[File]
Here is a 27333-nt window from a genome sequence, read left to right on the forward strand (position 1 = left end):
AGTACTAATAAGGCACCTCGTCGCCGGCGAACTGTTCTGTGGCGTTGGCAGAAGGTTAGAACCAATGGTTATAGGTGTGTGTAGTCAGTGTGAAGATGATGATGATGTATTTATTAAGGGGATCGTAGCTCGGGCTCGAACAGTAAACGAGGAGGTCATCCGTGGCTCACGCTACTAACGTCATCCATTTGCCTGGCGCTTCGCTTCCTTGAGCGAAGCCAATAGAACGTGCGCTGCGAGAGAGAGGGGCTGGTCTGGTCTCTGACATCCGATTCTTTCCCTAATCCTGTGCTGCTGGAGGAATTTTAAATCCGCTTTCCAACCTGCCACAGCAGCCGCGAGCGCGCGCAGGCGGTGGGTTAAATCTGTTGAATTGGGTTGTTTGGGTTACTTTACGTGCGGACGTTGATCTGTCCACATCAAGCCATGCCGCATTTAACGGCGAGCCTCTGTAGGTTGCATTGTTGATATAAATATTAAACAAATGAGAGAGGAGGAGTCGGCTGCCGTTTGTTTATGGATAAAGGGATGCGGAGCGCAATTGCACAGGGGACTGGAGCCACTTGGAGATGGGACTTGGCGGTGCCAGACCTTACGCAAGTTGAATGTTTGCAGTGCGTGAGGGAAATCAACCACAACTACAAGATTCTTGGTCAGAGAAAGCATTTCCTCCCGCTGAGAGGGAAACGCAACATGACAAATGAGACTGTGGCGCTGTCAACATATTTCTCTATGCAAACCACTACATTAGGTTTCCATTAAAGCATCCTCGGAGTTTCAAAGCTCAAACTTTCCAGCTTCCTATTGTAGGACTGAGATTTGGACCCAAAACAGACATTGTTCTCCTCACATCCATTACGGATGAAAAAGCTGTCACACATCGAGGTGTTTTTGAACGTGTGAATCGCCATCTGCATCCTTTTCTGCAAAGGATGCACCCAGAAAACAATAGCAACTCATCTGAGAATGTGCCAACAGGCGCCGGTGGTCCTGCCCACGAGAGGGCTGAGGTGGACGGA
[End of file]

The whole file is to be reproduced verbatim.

Here is a 27333-nt window from a genome sequence, read left to right on the forward strand (position 1 = left end):
AGTACTAATAAGGCACCTCGTCGCCGGCGAACTGTTCTGTGGCGTTGGCAGAAGGTTAGAACCAATGGTTATAGGTGTGTGTAGTCAGTGTGAAGATGATGATGATGTATTTATTAAGGGGATCGTAGCTCGGGCTCGAACAGTAAACGAGGAGGTCATCCGTGGCTCACGCTACTAACGTCATCCATTTGCCTGGCGCTTCGCTTCCTTGAGCGAAGCCAATAGAACGTGCGCTGCGAGAGAGAGGGGCTGGTCTGGTCTCTGACATCCGATTCTTTCCCTAATCCTGTGCTGCTGGAGGAATTTTAAATCCGCTTTCCAACCTGCCACAGCAGCCGCGAGCGCGCGCAGGCGGTGGGTTAAATCTGTTGAATTGGGTTGTTTGGGTTACTTTACGTGCGGACGTTGATCTGTCCACATCAAGCCATGCCGCATTTAACGGCGAGCCTCTGTAGGTTGCATTGTTGATATAAATATTAAACAAATGAGAGAGGAGGAGTCGGCTGCCGTTTGTTTATGGATAAAGGGATGCGGAGCGCAATTGCACAGGGGACTGGAGCCACTTGGAGATGGGACTTGGCGGTGCCAGACCTTACGCAAGTTGAATGTTTGCAGTGCGTGAGGGAAATCAACCACAACTACAAGATTCTTGGTCAGAGAAAGCATTTCCTCCCGCTGAGAGGGAAACGCAACATGACAAATGAGACTGTGGCGCTGTCAACATATTTCTCTATGCAAACCACTACATTAGGTTTCCATTAAAGCATCCTCGGAGTTTCAAAGCTCAAACTTTCCAGCTTCCTATTGTAGGACTGAGATTTGGACCCAAAACAGACATTGTTCTCCTCACATCCATTACGGATGAAAAAGCTGTCACACATCGAGGTGTTTTTGAACGTGTGAATCGCCATCTGCATCCTTTTCTGCAAAGGATGCACCCAGAAAACAATAGCAACTCATCTGAGAATGTGCCAACAGGCGCCGGTGGTCCTGCCCACGAGAGGGCTGAGGTGGACGGA